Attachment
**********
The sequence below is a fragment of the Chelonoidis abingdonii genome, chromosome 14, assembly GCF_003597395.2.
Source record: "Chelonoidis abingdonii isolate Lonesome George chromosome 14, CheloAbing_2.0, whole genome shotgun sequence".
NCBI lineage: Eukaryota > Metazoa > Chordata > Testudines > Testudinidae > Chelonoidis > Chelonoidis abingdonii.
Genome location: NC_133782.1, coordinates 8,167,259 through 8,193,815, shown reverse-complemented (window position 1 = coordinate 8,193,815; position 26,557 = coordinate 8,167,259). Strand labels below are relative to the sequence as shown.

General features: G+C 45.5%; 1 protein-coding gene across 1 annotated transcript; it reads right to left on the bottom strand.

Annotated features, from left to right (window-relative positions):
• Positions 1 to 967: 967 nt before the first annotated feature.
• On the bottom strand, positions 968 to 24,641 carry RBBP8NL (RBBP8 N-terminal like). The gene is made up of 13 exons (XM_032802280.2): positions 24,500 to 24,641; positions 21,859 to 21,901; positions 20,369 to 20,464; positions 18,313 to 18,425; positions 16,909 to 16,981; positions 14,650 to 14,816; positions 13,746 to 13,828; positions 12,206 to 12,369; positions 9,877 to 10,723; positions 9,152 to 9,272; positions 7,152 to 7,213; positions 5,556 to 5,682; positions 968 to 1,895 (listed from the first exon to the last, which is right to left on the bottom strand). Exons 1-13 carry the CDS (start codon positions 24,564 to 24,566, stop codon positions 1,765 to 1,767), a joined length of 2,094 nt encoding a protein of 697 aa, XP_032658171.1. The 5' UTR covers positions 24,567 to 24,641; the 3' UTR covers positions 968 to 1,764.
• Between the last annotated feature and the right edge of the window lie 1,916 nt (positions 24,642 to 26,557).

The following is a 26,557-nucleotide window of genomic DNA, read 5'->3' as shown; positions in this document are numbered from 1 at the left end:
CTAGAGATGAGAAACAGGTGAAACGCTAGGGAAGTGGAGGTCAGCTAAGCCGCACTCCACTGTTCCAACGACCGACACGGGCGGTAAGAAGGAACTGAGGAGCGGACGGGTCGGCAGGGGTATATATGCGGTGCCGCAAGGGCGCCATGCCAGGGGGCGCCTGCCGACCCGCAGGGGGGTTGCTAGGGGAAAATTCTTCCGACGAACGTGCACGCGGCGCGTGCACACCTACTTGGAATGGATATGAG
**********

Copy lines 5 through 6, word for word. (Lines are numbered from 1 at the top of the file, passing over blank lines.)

General features: G+C 45.5%; 1 protein-coding gene across 1 annotated transcript; it reads right to left on the bottom strand.

Annotated features, from left to right (window-relative positions):